# Clarification on RMS value

1. ## Clarification on RMS value

The statement in wikipedia about RMS value is
"For alternating electric current, RMS is equal to the value of the direct current that would produce the same average power dissipation in a resistive load." My understanding about the statement is, if a sine signal of peak value is 5V then its RMS value is 5/Sqrt(2) = 0.707*5 = 3.535Volts. The power it will dissipate in resistance for example 1 Ohm is (3.53) *(3.53) = 12.5Watts. Am I correct in my understanding? Please advise.

2. ## Re: Clarification on RMS value

Hi,

Yes.
The other way round:
* 3.53V DC will cause the same power in a resistor as
* 3.53V AC RMS, which - if pure sinewave - has an amplitude of 5.0V

"If pure sinewave":
RMS value is not related to sinewave only. You may use any random waveform, but then the relationship of: peak_value / RMS_value is not sqrt(2).

Klaus

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Ratch

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4. ## Re: Clarification on RMS value

Originally Posted by Ratch

Ratch
The correct statement will be over a complete period; not over half-cycles.

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5. ## Re: Clarification on RMS value

c_mitra is correct, the integral should be over a full cycle
0 to 2 pi, or -pi to pi or ...

for signals other than sin, replace 5 sin(theta) with the appropriate other function

the pi (should be 2 pi over a full cycle) in the denominator is from integral with same limits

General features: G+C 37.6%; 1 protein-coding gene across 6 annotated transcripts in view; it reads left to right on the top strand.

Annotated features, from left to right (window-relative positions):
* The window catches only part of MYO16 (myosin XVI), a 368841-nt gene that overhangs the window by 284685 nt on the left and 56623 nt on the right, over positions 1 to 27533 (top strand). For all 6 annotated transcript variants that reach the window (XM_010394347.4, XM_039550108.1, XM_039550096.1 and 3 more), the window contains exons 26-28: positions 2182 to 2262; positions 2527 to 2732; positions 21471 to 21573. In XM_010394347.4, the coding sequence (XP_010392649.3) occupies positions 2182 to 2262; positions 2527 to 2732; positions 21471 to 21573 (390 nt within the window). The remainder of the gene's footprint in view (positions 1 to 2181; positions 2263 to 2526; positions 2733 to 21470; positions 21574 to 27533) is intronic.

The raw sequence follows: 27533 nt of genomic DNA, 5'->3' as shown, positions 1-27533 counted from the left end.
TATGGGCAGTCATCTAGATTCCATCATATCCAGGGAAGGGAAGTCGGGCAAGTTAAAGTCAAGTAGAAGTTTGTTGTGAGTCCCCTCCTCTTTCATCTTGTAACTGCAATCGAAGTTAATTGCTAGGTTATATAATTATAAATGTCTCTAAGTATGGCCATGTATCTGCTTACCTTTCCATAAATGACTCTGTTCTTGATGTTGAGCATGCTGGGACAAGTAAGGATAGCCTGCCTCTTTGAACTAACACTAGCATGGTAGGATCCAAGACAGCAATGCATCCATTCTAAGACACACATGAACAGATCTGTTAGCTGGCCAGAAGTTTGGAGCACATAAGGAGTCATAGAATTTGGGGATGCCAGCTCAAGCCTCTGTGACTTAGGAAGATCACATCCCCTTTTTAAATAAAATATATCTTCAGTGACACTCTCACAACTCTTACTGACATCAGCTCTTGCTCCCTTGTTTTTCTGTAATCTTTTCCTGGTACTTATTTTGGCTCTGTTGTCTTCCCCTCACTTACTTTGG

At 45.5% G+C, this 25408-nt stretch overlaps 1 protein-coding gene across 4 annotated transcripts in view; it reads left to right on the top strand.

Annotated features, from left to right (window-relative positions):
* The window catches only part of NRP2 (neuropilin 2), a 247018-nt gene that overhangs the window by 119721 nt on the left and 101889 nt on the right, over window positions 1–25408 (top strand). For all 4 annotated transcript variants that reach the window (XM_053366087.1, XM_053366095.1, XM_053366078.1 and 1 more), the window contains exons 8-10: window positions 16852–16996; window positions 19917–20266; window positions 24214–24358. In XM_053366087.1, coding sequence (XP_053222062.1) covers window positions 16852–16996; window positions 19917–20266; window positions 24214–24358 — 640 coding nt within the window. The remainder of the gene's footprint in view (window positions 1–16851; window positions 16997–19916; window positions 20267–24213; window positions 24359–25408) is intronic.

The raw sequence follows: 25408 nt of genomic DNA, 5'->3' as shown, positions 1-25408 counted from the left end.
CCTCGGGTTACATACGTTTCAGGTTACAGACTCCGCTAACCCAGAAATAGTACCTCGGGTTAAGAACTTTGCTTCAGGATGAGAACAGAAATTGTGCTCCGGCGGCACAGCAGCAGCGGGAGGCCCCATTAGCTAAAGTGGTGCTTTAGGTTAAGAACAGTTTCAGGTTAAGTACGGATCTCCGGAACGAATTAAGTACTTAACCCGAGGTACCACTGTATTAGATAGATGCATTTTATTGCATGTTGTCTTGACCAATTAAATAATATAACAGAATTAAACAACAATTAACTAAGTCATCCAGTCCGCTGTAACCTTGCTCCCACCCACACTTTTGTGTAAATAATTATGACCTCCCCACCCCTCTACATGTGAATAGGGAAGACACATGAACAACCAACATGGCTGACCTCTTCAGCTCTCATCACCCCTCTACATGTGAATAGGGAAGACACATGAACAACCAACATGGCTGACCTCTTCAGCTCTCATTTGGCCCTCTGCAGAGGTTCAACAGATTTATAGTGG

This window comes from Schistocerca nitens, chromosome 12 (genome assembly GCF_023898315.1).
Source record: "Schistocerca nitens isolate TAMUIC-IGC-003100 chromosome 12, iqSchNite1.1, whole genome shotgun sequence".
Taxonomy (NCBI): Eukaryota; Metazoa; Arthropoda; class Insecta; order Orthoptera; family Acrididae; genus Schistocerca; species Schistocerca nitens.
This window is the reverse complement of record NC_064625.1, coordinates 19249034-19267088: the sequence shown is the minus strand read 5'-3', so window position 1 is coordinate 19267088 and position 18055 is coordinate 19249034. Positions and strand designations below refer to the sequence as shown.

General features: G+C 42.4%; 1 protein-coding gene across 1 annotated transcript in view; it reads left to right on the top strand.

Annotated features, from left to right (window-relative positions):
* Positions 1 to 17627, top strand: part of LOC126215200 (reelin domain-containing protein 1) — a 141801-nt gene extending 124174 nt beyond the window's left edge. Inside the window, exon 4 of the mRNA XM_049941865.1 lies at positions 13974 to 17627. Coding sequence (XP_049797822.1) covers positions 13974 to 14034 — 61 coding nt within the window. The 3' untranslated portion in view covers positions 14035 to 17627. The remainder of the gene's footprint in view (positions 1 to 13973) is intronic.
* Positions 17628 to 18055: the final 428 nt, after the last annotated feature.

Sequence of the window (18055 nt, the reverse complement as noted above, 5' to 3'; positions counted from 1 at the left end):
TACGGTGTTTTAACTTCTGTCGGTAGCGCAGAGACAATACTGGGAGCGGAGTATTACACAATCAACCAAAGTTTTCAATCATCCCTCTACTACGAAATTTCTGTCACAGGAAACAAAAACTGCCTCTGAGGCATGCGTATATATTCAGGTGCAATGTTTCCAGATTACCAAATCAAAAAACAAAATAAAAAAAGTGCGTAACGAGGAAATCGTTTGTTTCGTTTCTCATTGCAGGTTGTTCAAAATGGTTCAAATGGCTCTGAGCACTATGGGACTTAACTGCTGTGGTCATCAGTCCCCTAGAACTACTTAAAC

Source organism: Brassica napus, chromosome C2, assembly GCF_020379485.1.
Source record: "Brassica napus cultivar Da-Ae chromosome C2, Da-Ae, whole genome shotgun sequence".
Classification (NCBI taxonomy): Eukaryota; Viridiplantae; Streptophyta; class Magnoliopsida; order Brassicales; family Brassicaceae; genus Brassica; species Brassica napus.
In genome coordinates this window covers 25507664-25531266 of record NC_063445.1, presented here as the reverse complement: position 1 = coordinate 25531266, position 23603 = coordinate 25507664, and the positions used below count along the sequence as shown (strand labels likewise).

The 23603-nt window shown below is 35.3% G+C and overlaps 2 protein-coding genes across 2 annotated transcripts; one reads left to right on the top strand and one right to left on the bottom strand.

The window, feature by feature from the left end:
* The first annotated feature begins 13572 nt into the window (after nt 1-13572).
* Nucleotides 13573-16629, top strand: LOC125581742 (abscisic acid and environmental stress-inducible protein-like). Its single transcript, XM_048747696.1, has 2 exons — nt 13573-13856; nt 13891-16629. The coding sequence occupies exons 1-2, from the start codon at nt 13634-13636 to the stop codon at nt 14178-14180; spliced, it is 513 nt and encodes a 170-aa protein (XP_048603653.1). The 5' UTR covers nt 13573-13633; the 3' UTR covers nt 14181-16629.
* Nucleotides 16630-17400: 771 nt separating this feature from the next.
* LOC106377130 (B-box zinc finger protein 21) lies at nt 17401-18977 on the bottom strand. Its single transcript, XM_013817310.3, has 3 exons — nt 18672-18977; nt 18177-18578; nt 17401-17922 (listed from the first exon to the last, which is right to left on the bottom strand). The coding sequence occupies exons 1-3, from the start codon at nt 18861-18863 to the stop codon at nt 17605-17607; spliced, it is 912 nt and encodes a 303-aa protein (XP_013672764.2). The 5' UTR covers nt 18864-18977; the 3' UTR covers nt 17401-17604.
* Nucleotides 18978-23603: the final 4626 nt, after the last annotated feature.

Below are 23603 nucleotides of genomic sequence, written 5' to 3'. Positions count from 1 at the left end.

as integral in numerator, but the argument is 1, so can take divide the squared "sum" (integral)
by the "number of things added up" (integral from 0 to 2pi d(theta)

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6. ## Re: Clarification on RMS value

Originally Posted by wwfeldman
c_mitra is correct, the integral should be over a full cycle
0 to 2 pi, or -pi to pi or ...

for signals other than sin, replace 5 sin(theta) with the appropriate other function

the pi (should be 2 pi over a full cycle) in the denominator is from integral with same limits
as integral in numerator, but the argument is 1, so can take divide the squared "sum" (integral)
by the "number of things added up" (integral from 0 to 2pi d(theta)
As long as the wave form is symmetrical (after being displaced for half its period) about the x-axis, the interval need only be taken for its half-period. The correct value will still be obtained if the interval is a integral value of the half-period. See the example below where interval is 5 times the half period. If you go for the full cycle, then you are doing 2 times the half-period interval and getting the correct answer, but doing twice as much integration as necessary for a symmetrical wave.

Ratch

7. ## Re: Clarification on RMS value

Ratch is right too. If the waveform is symmetrical, the the effect that the positive excursion has will be the same as that of the negative excursion.

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Notice that he integrated for a half cycle and he averaged over a half cycle still.

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8. ## Re: Clarification on RMS value

If Symettrical implies no DC component, then this is correct. Otherwise not.

9. ## Re: Clarification on RMS value

Mater of fact, as long as the waveform can be discerned to be symmetric with respect to its partial period, that is enough period needed to determine its RMS. For instance, a sinusoid can be determined to be symmetric from a quarter of its period. Therefore, its RMS can be calculated from a quarter period as shown below.

As shown above, the RMS can be calculated from 0 to π/2 because a similiar symmetric sinusoid can be constructed from a quarter sinusoid by repositioning and flipping the quarter sinusoid areas.

Ratch

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Originally Posted by Swrmeter
If Symettrical implies no DC component, then this is correct. Otherwise not.
Ifa DC component is present, square the DC value, square the symmetric RMS AC value, add the sums, then take the square root for the composite RMS DC-AC value.

Ratch

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